Pet Food Bowls Safety Check – No Plastic!

If you never thought about how your cat’s food bowl might be affecting its health, a safety check may be in order. Visits to the vet because of issues with certain food bowls are not uncommon.

Ceramic pet bowls are often a dishwasher-safe alternative to plastic bowls.

The pet product industry markets all kinds of fashion and utility pet food bowls to consumers.

Did you know that the material a pet food bowl is made of might affect not only the health of your pet but also the quality and flavor of its food?

Mainstream pet bowls are made of plastic, ceramic, or stainless steel.

They are reasonably priced and come in a wide variety of colors, shapes, sizes and weights.

The more rarely available premium pet bowls are made of stoneware or porcelain.

Stainless steel is the most popular choice among pet owners for their companion to eat from.


Plastic pet food bowls are a potential health and safety hazard. Their use should be avoided unless absolutely necessary. Here are some reasons to avoid using plastic pet bowls:


· Some animals have allergic reactions to eating off of plastic. Often this is referred to as contact dermatitis or chin acne.

A small and unsuspecting irritation can turn into a full blown inflammation quickly. It is a common problem especially for cats that often goes unnoticed and untreated until the problem becomes severe.

Symptoms for cats can begin with what looks like crusted dirt on their chin that won’t go away. It may develop later with redness of the chin and around the mouth, swollen pores or black, clogged pores. In severe cases, swelling of the chin and the lymph nodes around the head and neck area can be observed.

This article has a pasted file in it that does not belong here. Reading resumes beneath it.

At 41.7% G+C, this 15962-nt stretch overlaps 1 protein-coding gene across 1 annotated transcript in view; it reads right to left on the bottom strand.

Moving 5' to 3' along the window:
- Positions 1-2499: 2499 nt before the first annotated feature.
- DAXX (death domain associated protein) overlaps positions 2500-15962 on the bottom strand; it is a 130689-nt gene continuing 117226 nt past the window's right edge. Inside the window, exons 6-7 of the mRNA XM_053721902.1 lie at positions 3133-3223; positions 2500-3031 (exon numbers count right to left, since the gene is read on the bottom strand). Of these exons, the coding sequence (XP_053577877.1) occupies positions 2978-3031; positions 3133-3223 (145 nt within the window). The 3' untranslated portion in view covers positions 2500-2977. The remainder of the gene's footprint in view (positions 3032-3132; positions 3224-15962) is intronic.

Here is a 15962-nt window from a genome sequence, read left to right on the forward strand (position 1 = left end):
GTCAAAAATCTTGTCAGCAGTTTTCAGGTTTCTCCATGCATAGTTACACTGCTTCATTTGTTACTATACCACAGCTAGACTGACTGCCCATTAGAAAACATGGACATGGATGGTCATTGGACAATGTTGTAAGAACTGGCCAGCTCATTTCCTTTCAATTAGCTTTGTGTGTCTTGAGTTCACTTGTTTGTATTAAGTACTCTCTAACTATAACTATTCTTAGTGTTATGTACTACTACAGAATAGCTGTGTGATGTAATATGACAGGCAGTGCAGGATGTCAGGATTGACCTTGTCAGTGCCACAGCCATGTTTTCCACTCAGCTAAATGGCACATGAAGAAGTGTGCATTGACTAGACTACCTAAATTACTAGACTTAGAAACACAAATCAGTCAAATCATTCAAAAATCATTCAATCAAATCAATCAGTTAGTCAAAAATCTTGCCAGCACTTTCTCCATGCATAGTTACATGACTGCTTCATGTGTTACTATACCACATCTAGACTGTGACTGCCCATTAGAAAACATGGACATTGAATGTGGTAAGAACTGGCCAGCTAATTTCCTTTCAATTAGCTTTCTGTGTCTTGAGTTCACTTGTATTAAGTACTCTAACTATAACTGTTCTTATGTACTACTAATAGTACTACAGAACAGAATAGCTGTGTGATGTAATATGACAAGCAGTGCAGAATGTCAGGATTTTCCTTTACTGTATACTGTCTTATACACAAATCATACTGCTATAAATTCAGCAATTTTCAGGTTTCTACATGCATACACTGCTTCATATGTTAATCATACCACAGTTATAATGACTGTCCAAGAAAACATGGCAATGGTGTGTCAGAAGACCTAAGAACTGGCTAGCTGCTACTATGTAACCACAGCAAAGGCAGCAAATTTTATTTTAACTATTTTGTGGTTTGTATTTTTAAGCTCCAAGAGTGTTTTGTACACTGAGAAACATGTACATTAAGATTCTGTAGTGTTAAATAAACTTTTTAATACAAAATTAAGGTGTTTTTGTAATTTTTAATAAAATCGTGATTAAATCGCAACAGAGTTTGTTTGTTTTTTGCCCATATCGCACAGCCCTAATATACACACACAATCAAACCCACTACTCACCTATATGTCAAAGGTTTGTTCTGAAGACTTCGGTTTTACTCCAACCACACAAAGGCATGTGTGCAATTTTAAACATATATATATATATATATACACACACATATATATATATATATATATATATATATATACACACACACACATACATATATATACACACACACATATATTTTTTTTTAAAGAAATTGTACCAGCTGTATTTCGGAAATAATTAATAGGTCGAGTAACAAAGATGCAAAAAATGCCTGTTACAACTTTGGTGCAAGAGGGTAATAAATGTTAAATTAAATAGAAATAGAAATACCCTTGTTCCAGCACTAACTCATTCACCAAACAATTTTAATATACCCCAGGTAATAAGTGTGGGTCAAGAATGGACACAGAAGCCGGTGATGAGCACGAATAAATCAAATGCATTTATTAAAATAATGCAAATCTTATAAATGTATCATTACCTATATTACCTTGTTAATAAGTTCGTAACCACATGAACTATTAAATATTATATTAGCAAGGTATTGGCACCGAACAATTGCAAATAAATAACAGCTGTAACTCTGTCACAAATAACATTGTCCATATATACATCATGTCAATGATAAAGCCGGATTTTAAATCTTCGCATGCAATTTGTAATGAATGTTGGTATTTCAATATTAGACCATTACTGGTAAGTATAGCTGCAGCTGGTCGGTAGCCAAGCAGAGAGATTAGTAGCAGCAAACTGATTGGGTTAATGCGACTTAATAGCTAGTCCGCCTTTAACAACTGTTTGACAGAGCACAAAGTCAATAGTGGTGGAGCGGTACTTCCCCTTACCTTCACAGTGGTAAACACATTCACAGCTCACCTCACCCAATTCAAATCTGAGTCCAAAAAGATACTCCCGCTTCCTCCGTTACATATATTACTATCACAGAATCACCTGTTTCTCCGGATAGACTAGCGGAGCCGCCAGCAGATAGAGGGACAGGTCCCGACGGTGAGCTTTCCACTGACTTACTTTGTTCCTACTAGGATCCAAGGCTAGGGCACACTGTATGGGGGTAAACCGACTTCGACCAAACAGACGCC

· Plastic pet food bowls are hardly likely to be BPA-free.

Bisephenol-A is a toxic chemical found in many manufactured plastics. Studies showing the toxicity and affects of BPA as being disruptive to the internal systems of humans and animals are undisputed. BPA is especially prone to leaching into food in an acidic environment and can be released with exposure to heat from dishwashing or hot water rinsing.

With the exception of some types of kibble, any wet pet food whether it is prepared at home or commercially manufactured is very likely to fall into the range of acidic. Although actual BPA leaching doesn’t occur simply from putting pet food into a plastic bowl, if the bowl itself is not labeled BPA-free, members of your household are still at risk of exposure, including your pet who would be eating off of the plastic regularly and licking the bowl thoroughly.


· Plastic tends to harbor bacteria even with careful cleaning.

Grooves, crevices and scratches in plastic material can easily create a haven for bacteria to breed even with careful cleaning. The bacteria may contaminate the food placed into the dish creating a risk of food poisoning.

Even with the use of anti-microbial soaps, bleaching agents and scrubbing aids, bacteria that are making a home in plastic serve ware can still be extremely difficult to eliminate. Particularly with bacteria such as salmonella which enters its host orally, the importance of sanitary food serving dishes goes beyond protecting your pet but can make a difference for the entire household.


For the price of food bowls made of materials other than plastic, steering clear of it to use for food service for your pet is a small financial investment but a major investment in health and food safety. Please switch any plastic bowls they may be using, including water bowls, to a material such as stainless steel. It is friendlier to their body inside and out.


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